The November issue of Medical Environment Update  features an article about OSHA inspections in physician offices, and behind all the numbers and statistics, it seems the best way complying with standards (especially in the smaller setting) involves many voices rather than just one.
Lisa Sisneros, OT-C, an orthopedic technologist at Panorama Orthopedics and Spine Center in Golden, Colorodo is her facility’s safety coordinator, but receives a lot of support from a safety committee made up of employees throughout the clinic. Here’s what she had to say:
I believe that having a number of people I can count on makes things much easier in terms delegating so each person has a reasonable amount of work to do and nobody feels overwhelmed. I also believe that having the input of a variety of people with different job descriptions can provide multiple points of view, and also give the committee more credibility with administration. This results in more support for our work and, thus, a more effective safety program. As long as the committee presents its recommendations with good background information, proper interpretation of regulations and cost analysis, we have generally had good support from the administration in purchasing products, using staff-meeting time for training and making changes in the clinic.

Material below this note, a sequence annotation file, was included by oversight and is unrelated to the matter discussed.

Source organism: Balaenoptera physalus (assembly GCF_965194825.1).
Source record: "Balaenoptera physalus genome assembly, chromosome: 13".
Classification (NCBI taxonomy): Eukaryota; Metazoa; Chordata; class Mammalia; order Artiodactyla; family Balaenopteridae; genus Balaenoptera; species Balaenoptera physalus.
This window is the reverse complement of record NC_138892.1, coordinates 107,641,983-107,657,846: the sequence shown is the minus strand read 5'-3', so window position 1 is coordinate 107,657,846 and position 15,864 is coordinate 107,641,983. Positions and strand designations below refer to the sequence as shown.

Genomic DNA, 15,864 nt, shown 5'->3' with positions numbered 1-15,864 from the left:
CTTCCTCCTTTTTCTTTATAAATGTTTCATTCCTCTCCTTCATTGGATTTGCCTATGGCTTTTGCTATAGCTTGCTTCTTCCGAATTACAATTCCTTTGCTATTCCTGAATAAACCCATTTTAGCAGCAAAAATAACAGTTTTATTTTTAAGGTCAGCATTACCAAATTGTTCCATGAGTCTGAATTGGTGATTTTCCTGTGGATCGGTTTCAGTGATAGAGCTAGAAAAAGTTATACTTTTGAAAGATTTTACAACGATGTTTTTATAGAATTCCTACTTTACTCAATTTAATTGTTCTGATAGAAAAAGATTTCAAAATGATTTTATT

Evidently, strength in numbers means a louder voice, so fewer problems will fall on deaf ears. The only challenge, she said, is making sure committee members who aren’t medically trained understand the OSHA standards in order to train other staff members.
What measures have you found to be effective? Let us know in the comments section below.